We all want the best reps not just as TRONT reps but also on the boards etc. Perhaps the real question is how do we bring the two strands together. How do we encourage participation from all, whilst protecting ahi kaa and the tribal structures.

As a final point I agree - let's go home, to our marae, and let's be welcomed back and let's honour ahi kaa and learn and build our knowledge.

Anonymous said...

Kia ora Marty

I tautoko your last comments. The debates we could have are endless. Having them via your blog is both fun and enlightening. It is because the tone here is pretty respectful of differences.

The internet and other media is a way of having debates but it is not the same as the kanohi ki te kanohi korero. I am not skilled in te reo or other aspects of Ngai Tahutanga. I went home to my marae a few years ago and gradually worked away at finding my path.

At times it is not all I hoped it would be and at others it is way more than I dreamed it would be.

On balance the good far outweighs the bad. So, what Marty said - if you are away from your marae, go home at least 2x a year either in person or by e-mail etc

kia kaha

Anonymous said...

Here is something to think about, I was recently talking to whanau from Kaikoura and they told me that they tried to put in their new constatution for the rep to only stand for two terms. I thought this was a brilliant idea and something the other Papatipu Runanga should consider, it would force succession and even if the current rep was good then maybe there is a better one just waiting to take over. The clause was out voted because the Kaikoura whanau thought of the person (Mark) instead of the position. Mark is a good man but has been there for almost 12 years, which is far too long. I am not saying to get rid of him, maybe moving the Kaiwhakahaere rold to a 'contract of service' under the OTRoNT management structure (just to add to all the other GM roles that Anake has created) therefore keeping his diplomatic role, but as Kaikoura rep.........six years is enough.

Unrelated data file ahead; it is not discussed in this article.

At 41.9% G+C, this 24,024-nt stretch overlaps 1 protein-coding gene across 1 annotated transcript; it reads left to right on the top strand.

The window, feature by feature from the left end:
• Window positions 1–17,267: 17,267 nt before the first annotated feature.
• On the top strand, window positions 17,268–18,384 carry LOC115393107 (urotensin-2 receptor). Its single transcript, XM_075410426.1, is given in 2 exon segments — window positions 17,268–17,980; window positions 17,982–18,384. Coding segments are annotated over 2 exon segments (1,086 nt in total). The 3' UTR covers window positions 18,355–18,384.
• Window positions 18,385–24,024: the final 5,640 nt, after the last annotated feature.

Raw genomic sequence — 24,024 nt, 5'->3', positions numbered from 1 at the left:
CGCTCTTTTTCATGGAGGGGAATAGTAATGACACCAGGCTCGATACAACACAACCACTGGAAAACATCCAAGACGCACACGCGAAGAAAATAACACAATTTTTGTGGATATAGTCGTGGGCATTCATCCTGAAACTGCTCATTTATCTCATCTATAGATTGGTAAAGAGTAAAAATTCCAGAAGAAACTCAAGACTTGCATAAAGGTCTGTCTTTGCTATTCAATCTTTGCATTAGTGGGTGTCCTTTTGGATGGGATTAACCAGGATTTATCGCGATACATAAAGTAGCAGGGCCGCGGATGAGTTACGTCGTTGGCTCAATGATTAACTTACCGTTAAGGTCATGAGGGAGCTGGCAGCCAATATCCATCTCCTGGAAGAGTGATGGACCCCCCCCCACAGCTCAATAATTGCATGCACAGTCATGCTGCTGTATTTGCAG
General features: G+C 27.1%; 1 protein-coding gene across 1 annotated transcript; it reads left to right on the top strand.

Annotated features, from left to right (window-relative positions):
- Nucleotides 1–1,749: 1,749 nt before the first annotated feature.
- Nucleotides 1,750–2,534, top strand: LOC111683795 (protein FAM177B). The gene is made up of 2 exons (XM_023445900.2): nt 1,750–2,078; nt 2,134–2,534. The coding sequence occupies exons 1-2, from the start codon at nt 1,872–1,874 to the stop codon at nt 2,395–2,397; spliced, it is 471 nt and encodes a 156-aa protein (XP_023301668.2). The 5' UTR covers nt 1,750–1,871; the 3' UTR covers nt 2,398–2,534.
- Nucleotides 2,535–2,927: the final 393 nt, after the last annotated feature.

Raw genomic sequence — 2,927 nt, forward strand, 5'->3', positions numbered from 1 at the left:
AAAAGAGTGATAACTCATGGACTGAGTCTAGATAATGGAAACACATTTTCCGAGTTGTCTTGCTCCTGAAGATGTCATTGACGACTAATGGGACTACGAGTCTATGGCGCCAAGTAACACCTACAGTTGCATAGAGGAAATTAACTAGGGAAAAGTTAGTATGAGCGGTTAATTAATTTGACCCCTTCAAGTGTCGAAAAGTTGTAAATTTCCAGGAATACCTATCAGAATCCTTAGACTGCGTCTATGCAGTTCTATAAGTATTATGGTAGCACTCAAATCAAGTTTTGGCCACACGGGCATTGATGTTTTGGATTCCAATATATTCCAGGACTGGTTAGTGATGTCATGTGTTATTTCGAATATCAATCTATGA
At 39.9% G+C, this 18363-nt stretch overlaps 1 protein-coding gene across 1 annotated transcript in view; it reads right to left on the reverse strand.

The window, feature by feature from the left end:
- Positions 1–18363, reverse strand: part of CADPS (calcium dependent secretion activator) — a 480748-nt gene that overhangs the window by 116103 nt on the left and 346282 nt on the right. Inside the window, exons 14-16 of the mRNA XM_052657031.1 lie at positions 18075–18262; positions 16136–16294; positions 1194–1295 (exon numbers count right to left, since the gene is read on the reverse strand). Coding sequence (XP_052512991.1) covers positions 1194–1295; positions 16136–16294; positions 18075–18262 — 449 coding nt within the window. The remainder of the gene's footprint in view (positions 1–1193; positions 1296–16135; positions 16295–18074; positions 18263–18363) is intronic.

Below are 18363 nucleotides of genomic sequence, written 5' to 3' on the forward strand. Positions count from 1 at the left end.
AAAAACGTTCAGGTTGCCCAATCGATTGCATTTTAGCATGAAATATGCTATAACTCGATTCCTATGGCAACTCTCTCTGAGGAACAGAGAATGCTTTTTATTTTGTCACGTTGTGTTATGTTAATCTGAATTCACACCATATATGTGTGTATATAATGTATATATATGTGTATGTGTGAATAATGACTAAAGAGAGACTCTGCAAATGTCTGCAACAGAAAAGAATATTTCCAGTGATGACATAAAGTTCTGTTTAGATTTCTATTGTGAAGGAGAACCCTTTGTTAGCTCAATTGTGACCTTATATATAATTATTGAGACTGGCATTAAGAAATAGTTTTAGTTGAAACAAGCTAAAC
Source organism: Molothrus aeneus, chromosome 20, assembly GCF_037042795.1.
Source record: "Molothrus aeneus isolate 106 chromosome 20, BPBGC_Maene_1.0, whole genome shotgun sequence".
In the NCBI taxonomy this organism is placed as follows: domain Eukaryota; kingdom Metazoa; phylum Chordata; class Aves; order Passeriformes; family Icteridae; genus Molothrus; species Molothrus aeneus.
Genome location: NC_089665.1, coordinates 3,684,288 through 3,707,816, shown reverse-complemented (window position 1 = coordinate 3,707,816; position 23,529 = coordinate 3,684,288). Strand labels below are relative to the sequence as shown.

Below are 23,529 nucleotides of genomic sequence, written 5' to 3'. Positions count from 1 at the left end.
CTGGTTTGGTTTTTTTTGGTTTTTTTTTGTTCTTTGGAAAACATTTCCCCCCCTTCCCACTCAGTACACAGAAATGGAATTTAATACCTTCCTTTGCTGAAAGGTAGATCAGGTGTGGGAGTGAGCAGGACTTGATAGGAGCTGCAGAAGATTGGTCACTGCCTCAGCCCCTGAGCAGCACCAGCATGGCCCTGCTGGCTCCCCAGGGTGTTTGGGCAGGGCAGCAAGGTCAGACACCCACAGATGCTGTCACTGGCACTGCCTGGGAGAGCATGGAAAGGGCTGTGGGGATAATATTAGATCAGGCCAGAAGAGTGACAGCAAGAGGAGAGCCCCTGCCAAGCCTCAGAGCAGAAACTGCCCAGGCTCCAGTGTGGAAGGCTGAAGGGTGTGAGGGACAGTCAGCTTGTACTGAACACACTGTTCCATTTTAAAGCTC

Marty Mars said...

Kia ora koutou,

Great contributions - great discussion.

Yes, going home is challenging but must be done. My cousins who are ahi kaa make it quite plain what the rules are... and i follow them. We learn, we teach - it is good.

I like the idea of a maximum term for reps. It is not a question of quality but a question of succession planning as you rightly say anon. To bring people through they must get a chance to give it a go. I am not sure what happened to the alternate rep. Perhaps that role could be the next in line as many companies do, like a vice president that next year will become a president. The successor/alternate could attend some meetings with the rep and some alone. The alternate could be there for two years and then take on the rep role.